|KIT:||Airfix 1/72 Whirlwind|
|PRICE:||$can be found at a very nice, low price|
|NOTES:||Currently out of production.|
Back when I was a kid, one of my favorite models was Revell’s box scale (maybe it was 1/48) H-19 on amphibian pontoons. In my incarnation as an adult modeler I stuck strictly to 1/72. The only H-19 in that scale at that time was an Airfix, issued, according to an imprint in the plastic, in 1956, and suffering from all the simplification faults endemic to that era. A decent kit was eventually molded by Italeri (also marketed by Revell), but having no knowledge of such future developments I armed myself with a copy of the original Revell instruction sheet (can’t remember how I got hold of it) and set out the accurize the Airfix. I wrote up the project in an ’86 issue of Scale Modeler; these reminiscences are gleaned from that decaying document.
Sikorsky won the 1949 toss-up for the next generation helicopter to replace the R-5. Igor was dedicated to the single main rotor concept, a design considerably simpler than the competition tandem rotor (Piaseki) and meshing rotor (Kaman), but suffering from center of gravity sensitivities. Placing the radial engine in the nose and routing the drive shaft diagonally beneath the overhead flight deck allowed placement of the fuel and load directly beneath the rotor disk; creating a stable 10-passenger lifter that served in multiple roles for many years in all US services, many allied air forces, and commercially as the Model S-55.
State of the 1956 art – flash; prominent parting seams; thick, dimpled, ill-fitting transparencies. The most egregious fault is toy-like simplification of the rotor disk, landing gear, and nose area. Enough exterior work had to be done to discourage thoughts of opening and detailing the engine and cargo compartments.
The first task was correcting the improper placement of the forward landing gear. These lollypop-like struts with integral wheels are meant to mount in holes drilled in the fuselage sides. In real life the legs dangle vertically from the engine compartment. The holes had to be filled, the underside of the engine compartment cut open (as in real life), and a firewall with mounting brackets installed. A few lead shot in the nose insured that the long tail boom would not tip the model on its tail.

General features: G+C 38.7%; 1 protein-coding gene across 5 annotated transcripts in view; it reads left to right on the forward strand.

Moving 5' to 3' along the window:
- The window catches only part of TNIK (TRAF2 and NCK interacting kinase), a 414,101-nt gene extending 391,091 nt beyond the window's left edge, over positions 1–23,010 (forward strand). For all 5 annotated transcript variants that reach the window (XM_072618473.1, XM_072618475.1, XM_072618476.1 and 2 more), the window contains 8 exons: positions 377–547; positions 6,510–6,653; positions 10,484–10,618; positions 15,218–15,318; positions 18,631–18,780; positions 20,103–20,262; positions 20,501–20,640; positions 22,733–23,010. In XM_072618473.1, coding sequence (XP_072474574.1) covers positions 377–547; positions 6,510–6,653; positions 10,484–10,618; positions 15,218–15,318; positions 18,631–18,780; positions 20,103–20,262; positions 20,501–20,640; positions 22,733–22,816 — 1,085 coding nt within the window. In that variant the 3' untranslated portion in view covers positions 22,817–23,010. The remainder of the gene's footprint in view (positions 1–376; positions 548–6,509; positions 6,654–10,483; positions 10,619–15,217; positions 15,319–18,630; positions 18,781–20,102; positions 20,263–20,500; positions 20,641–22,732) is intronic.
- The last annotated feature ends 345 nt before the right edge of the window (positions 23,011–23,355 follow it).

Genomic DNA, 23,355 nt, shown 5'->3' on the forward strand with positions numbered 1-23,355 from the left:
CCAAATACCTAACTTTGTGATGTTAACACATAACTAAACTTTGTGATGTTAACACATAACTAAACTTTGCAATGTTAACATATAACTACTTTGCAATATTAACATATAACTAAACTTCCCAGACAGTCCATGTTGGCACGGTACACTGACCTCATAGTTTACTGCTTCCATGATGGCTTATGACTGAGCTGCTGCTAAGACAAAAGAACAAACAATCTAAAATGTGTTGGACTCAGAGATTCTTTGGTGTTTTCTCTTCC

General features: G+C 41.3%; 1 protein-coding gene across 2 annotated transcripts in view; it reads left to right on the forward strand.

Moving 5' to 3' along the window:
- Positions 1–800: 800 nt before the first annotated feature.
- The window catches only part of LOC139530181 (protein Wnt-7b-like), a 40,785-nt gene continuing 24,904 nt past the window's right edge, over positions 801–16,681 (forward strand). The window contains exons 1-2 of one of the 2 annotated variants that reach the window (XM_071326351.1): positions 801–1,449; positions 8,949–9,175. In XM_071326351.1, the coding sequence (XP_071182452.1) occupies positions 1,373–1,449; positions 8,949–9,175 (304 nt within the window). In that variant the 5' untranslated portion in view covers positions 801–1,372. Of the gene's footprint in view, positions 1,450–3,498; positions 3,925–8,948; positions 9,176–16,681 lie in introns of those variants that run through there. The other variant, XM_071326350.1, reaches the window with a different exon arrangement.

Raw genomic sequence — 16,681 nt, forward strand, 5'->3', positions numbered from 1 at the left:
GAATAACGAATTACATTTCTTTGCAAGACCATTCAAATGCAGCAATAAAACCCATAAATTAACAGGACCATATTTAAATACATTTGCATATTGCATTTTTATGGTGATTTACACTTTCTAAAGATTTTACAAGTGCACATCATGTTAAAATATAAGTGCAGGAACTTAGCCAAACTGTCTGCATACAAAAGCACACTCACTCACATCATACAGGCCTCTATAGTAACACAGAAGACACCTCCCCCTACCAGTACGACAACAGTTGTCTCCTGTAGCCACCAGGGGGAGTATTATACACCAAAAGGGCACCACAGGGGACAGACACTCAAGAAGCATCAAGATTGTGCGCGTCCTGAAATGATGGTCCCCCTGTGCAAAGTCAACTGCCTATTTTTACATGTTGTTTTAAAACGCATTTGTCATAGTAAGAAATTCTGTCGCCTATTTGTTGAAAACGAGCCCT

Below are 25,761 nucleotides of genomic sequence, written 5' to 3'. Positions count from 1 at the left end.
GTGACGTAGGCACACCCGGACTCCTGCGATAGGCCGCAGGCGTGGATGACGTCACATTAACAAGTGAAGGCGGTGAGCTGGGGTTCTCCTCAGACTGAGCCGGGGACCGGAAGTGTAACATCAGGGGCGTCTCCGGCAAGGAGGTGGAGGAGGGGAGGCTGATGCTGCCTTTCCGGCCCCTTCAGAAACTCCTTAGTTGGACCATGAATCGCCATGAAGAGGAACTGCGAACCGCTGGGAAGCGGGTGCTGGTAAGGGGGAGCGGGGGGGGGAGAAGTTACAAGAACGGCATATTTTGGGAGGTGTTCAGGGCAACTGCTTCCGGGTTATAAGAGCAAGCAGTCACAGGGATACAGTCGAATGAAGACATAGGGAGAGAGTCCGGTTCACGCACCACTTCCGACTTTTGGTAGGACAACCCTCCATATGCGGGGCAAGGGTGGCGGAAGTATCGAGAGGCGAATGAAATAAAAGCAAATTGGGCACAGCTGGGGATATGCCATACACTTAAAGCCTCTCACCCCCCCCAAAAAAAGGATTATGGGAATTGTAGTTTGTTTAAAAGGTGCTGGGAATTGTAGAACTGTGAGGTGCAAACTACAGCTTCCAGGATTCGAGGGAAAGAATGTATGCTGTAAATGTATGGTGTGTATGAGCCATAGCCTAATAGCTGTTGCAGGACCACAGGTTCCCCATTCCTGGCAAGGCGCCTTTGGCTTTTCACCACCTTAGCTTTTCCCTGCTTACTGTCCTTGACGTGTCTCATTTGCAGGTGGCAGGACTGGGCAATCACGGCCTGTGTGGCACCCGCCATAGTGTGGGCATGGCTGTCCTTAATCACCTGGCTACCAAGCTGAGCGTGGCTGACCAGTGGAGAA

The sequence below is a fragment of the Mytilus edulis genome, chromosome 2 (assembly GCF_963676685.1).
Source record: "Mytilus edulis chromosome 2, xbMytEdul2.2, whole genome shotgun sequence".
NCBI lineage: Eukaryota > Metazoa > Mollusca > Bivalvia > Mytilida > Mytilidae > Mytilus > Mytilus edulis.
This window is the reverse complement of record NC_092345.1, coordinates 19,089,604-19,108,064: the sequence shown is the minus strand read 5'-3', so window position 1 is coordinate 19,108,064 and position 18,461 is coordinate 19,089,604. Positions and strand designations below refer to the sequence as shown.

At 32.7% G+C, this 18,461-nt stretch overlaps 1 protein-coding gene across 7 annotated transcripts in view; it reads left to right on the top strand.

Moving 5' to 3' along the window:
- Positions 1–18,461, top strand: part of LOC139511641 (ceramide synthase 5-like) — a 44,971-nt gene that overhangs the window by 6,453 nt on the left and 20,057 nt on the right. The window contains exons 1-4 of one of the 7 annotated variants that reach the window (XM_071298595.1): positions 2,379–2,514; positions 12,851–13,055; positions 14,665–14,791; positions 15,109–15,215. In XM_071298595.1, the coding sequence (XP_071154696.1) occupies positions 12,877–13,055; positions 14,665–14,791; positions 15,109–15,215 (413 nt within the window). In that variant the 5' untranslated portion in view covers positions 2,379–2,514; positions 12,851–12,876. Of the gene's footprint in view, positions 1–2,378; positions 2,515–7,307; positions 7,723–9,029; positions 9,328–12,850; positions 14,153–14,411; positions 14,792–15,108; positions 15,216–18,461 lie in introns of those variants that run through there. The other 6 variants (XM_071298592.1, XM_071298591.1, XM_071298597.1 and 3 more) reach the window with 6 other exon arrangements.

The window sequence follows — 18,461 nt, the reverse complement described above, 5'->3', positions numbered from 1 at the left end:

Before clamshell closure the side transparencies need tackling. Not much can be done with the uppers, except fill the surrounding gaps with clear epoxy. The lower cabin windows needed sanding to remove thickness, dimples, and irregularities; followed by polishing and coating. The mounting flanges then had to be reworked to bring the surfaces back flush with the fuselage.
The flight deck was sufficiently complete for a kit this size, but I added 2 non-matching crew figures to fill the space. The windshield needed sanding and polishing to remove the overdone framing; which was replaced with strips of metal foil tape (available at Radio Shack in those ancient days when reel-to-reel and 8-track cassette was the latest audio medium). A brush coat of epoxy sealed all. Some later H-19’s had blue-tinted upper panes, but the photo from which this one was built showed clear glass throughout. A molded-in deflector plate around the engine cooling grilles had to be sanded away, as US A/C apparently lacked this appendage.
|COLORS & MARKINGS|
The tail band was sprayed yellow then masked. Windows were taped over, then Testors silver from the little square bottle (I think it was still 25 cents at that time) covered everything. Decals came from the spares box with the words “RESCUE” cut from individual letters from a Microscale (which Superscale then was) sheet. Pro Tec acrylic varnish was the overcoat.
The major task remained of building the main rotor assembly. The hub plates and blade attach points had to be thinned. Using the Revell 1/48 instruction sheet as a guide, I fashioned from scratch pitch links, swash plate followers, and all those bits and pieces that whirl around at a zillion RPM without somehow flying apart. I gave the blades a bit of sag by gently bending them; but the plastic sprang back to shape. Back in them days I wasn’t into par-boiling plastic pieces, which would have made the bend permanent.
New wheels and struts had to be found in the spares bin. Addition of fins, hoist, exhaust stack, antenna, and finally anti-torque rotor completed the job.
No a bad representation; but I’ve got the Italeri/Revell kit in the stash and will tackle it as soon as I get back into whirlymaflopter mode.
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